In other words he preached to people with a basic understanding of the Bible and God’s ways and he confronted them directly about their sin and disobedience. This approach is the main model used by believers to preach the gospel in the 20th Century. It is very biblical, and for people back in the 20th Century, very effective.
21st Century Preaching Models
But this isn’t the only way the gospel was preached in the Bible. For example, here are a couple of samples of gospel preaching that may better fit people in the 21st Century.
The Samaritan Woman.
In John 4, Jesus is traveling through Samaria and met a woman drawing water at Jacob’s Well. They have a conversation about water and being thirsty. In verses 14-17. Jesus says to her, “Everyone who drinks this water will be thirsty again, but whoever drinks the water I give them will never thirst. Indeed, the water I give them will become in them a spring of water welling up to eternal life.” The woman said to him, “Sir, give me this water so that I won’t get thirsty and have to keep coming here to draw water.” He told her, “Go, call your husband and come back.” “I have no husband,” she replied.
In Acts 17, Paul is in Athens and finds himself addressing some of the noted philosophers of the day. Notice that not once in this sermon does he quote scripture. Verses 22-23 show his ability to adapt to his audience: “Paul then stood up in the meeting of the Areopagus and said: People of Athens! I see that in every way you are very religious. For as I walked around and looked carefully at your objects of worship, I even found an altar with this inscription: to an unknown god. So you are ignorant of the very thing you worship—and this is what I am going to proclaim to you.”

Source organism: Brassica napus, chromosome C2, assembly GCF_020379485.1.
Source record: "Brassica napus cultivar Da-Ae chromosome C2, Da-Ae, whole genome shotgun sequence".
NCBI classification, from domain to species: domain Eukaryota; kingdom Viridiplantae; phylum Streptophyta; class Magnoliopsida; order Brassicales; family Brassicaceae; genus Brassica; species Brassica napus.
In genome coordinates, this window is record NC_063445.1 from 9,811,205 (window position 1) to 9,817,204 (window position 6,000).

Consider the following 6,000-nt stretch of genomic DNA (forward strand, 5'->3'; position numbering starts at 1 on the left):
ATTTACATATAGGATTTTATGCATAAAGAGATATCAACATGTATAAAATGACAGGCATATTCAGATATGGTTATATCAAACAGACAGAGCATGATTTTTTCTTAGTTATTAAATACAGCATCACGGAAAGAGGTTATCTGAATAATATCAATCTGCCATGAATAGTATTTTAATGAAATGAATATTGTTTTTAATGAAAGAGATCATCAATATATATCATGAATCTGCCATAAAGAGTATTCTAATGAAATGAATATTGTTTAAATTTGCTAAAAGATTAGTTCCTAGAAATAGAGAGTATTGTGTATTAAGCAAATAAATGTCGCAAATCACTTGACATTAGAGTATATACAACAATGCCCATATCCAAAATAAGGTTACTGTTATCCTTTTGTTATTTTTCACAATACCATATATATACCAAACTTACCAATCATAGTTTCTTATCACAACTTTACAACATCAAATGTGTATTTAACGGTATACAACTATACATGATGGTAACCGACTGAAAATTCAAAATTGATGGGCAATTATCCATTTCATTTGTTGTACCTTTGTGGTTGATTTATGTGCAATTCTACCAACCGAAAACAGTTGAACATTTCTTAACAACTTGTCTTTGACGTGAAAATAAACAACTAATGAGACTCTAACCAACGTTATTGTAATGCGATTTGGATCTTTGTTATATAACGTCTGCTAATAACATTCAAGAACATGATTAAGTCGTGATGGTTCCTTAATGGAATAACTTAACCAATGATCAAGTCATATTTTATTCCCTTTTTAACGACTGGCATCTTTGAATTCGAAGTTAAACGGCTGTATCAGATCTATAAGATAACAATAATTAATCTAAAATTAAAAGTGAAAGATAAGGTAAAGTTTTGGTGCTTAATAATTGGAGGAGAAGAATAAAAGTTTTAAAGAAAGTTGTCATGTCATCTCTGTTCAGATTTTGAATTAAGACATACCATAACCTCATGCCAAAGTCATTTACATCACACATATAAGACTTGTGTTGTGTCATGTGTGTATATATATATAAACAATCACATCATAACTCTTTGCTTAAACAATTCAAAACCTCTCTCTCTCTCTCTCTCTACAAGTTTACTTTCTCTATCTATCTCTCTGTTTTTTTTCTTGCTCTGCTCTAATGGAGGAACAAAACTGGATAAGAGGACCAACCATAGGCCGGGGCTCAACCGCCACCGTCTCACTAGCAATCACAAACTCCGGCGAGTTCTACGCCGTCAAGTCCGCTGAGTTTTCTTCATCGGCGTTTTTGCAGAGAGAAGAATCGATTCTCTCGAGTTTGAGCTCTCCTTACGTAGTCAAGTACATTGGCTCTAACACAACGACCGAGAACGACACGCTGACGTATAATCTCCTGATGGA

The differences between 20th and 21st Century preaching.
In both John 4 and Acts 17, Jesus and Paul are interactive, rather than confrontational in their approach. They see the situation and viewpoint of the people they are speaking to and tailor a message for them. In John 4, Jesus knows that the woman has some knowledge of scripture, but that this knowledge is highly distorted, so he straightens out her cultic misunderstanding of scripture. He doesn’t criticize her for her misunderstanding, but instead he appeals to the woman’s obvious desire for acceptance and fulfillment. Hence her five failed marriages and current dysfunctional relationship. In the Acts 17 passage, Paul assumes no knowledge of or loyalty to scripture by the Athenians, so he doesn’t use it. Instead, Paul appeals to the Athenians’ spiritual emptiness and hunger for wisdom. Both of these approaches are very biblical. Both fit the needs of the people they were focused on.
What is my point? I am not suggesting any compromise of doctrine. I am not suggesting that we stop using scripture. I am saying we have to be open to changing at least some of our approach and ways of thinking in order to reach 21st Century people. Unless of course, we just plain don’t care what happens to them. I will suggest some ways that can help us be more effective with 21st Century people in the third and final part of this blog.